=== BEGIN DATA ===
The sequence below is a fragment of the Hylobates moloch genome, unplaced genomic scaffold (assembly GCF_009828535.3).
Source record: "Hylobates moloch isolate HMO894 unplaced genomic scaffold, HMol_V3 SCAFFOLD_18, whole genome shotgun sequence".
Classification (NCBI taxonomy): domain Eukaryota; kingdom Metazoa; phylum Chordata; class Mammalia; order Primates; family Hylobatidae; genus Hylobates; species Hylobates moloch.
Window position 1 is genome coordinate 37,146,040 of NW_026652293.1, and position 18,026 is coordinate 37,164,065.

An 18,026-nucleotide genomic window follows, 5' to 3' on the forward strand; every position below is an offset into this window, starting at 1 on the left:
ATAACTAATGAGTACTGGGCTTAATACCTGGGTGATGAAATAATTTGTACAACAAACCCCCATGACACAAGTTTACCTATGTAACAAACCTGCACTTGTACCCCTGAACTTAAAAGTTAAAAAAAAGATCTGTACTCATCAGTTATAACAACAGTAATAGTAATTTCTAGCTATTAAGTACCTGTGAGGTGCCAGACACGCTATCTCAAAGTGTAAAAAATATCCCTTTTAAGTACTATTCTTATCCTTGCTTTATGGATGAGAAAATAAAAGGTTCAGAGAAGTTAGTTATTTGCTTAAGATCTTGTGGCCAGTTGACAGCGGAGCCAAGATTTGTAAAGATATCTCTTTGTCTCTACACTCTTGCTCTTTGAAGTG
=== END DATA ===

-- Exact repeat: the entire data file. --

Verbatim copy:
The sequence below is a fragment of the Hylobates moloch genome, unplaced genomic scaffold (assembly GCF_009828535.3).
Source record: "Hylobates moloch isolate HMO894 unplaced genomic scaffold, HMol_V3 SCAFFOLD_18, whole genome shotgun sequence".
Classification (NCBI taxonomy): domain Eukaryota; kingdom Metazoa; phylum Chordata; class Mammalia; order Primates; family Hylobatidae; genus Hylobates; species Hylobates moloch.
Window position 1 is genome coordinate 37,146,040 of NW_026652293.1, and position 18,026 is coordinate 37,164,065.

An 18,026-nucleotide genomic window follows, 5' to 3' on the forward strand; every position below is an offset into this window, starting at 1 on the left:
ATAACTAATGAGTACTGGGCTTAATACCTGGGTGATGAAATAATTTGTACAACAAACCCCCATGACACAAGTTTACCTATGTAACAAACCTGCACTTGTACCCCTGAACTTAAAAGTTAAAAAAAAGATCTGTACTCATCAGTTATAACAACAGTAATAGTAATTTCTAGCTATTAAGTACCTGTGAGGTGCCAGACACGCTATCTCAAAGTGTAAAAAATATCCCTTTTAAGTACTATTCTTATCCTTGCTTTATGGATGAGAAAATAAAAGGTTCAGAGAAGTTAGTTATTTGCTTAAGATCTTGTGGCCAGTTGACAGCGGAGCCAAGATTTGTAAAGATATCTCTTTGTCTCTACACTCTTGCTCTTTGAAGTG